The Kingdom of Bahrain is a group of islands located in the southern waters of the Persian Gulf in the Middle East. Comprising 40 islands, Bahrain was ranked as the second-largest user of water per square centimeter of land in the world, according to the Bahrain Economic Development Board, which is a disproportionately large level of water consumption for its size. Water quality in Bahrain continues to be a prominent problem despite efforts toward water security.

In the early 1900s, a majority of Bahrain’s water came from freshwater springs that flowed through the northern part of the country. After 1980, freshwater stopped flowing while the demand for drinkable water increased alongside population size.

Bahrain was listed among the top 10 countries that are the most likely to suffer from a water crisis in the next 25 years in a report released by the World Resources Institute. According to the study of 167 countries, 33 countries, half of which are in the Middle East, are at risk of facing a severe water crisis by 2040.

Water quality in Bahrain is further affected by the extremely high salinity of its accessible water. In 2008, AQUASTAT, a program measuring water quality within the U.N. Food and Agricultural Organization, reported that “over-utilization of the Dammam aquifer, the principal aquifer in Bahrain, by the agricultural and domestic sectors has led to its salinization through water coming from adjacent brackish and saline water bodies.”

Salinization refers to the toxic buildup of salt content within a natural resource. Bahrain relies heavily on unconventional sources of water, including its four desalination plants. Water desalination plays a crucial role in water security for the nation. A possible solution to a lack of freshwater would be to extract it from the surrounding sea.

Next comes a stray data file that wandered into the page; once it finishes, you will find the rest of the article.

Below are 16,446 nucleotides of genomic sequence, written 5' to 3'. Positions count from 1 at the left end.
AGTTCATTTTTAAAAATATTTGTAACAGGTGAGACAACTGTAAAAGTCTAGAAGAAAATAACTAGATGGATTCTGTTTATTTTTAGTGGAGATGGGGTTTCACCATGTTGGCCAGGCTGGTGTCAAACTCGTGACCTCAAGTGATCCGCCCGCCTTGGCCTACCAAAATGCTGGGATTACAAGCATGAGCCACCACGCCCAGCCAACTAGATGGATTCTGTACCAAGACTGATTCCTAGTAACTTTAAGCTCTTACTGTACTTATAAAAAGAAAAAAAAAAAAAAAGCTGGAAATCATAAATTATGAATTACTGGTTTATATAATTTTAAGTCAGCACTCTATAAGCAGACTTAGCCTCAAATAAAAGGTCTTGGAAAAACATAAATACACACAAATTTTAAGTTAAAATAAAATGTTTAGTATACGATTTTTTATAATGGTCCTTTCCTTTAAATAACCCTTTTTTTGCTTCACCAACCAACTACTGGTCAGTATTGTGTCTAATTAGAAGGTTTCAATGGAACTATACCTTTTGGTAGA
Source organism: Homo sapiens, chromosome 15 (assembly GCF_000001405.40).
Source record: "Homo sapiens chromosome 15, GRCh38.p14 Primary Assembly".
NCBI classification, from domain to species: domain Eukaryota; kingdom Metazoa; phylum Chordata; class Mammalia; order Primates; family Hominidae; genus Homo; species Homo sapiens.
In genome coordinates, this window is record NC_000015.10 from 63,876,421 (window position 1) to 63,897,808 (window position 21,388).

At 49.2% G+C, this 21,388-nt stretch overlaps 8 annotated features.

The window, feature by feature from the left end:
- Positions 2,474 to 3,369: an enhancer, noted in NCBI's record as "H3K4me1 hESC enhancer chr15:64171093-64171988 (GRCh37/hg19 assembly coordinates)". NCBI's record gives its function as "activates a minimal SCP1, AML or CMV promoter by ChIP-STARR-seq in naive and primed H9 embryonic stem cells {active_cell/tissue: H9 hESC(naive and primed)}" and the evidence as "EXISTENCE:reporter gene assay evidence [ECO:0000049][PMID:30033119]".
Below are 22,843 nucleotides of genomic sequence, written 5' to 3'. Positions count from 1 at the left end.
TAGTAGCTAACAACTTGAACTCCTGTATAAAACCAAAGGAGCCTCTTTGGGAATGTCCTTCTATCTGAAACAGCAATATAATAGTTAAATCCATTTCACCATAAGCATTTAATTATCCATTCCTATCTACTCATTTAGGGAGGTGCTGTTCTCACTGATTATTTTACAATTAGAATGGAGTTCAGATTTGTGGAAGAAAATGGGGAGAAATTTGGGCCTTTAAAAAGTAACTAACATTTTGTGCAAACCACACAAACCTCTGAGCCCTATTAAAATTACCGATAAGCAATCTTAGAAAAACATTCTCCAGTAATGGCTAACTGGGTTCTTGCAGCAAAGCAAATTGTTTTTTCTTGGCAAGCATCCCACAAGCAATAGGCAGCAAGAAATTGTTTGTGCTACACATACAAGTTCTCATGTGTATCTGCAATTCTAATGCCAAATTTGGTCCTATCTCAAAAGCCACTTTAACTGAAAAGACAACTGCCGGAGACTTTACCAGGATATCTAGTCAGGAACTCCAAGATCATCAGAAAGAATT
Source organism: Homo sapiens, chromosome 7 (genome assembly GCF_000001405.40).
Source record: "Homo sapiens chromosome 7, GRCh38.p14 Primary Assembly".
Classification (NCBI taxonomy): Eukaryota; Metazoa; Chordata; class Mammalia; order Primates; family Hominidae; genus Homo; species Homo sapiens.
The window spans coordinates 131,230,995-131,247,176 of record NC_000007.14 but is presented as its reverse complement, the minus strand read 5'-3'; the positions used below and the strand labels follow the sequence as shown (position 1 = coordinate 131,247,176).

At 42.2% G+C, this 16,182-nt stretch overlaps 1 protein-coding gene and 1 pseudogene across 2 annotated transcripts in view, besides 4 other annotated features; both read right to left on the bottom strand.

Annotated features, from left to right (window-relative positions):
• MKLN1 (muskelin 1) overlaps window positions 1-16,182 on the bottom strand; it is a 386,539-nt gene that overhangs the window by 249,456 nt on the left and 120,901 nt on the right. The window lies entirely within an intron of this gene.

According to a study done in 2013, records reveal that the rate of growth of water demand has been on average four percent per year. Despite the implementation of increased desalination efforts, the Kingdom of Bahrain continues to suffer from the water shortage due to population increase, industrial development, commercial growth and tourism projects.

One solution appears to be the creation of water storage facilities throughout the country. As a large part of its water security system, storage tanks of potable water are used to ensure supply during crisis situations. In 2013, the storage tanks held a water capacity that could ensure the survival of the nation for two days in case of extreme emergency conditions, leading to improvement of water quality in Bahrain.

Ninety percent of water in Bahrain is secured through desalination processes. Water security remains a high priority, with the government seeking the aid of the Water Resources Council of the Kingdom of Bahrain. In the council’s most recent meeting in February, Abdul Rahman Al Mahmoud, Water and Science Technology Association (WSTA) President, briefed Sheikh Khalid bin Abdullah Al Khalifa, the Deputy Prime Minister of Bahrain.

The council encourages interest in the science of water, training programs, the development of local capacity and contribution to public awareness programs that achieve the optimal use of water. It also encourages the use of scientific methods for the development of various water sources, according to a press release by the WSTA. Despite current efforts, improving water quality in Bahrain remains one of the country’s top national concerns.

Riley Bunch

Photo: Flickr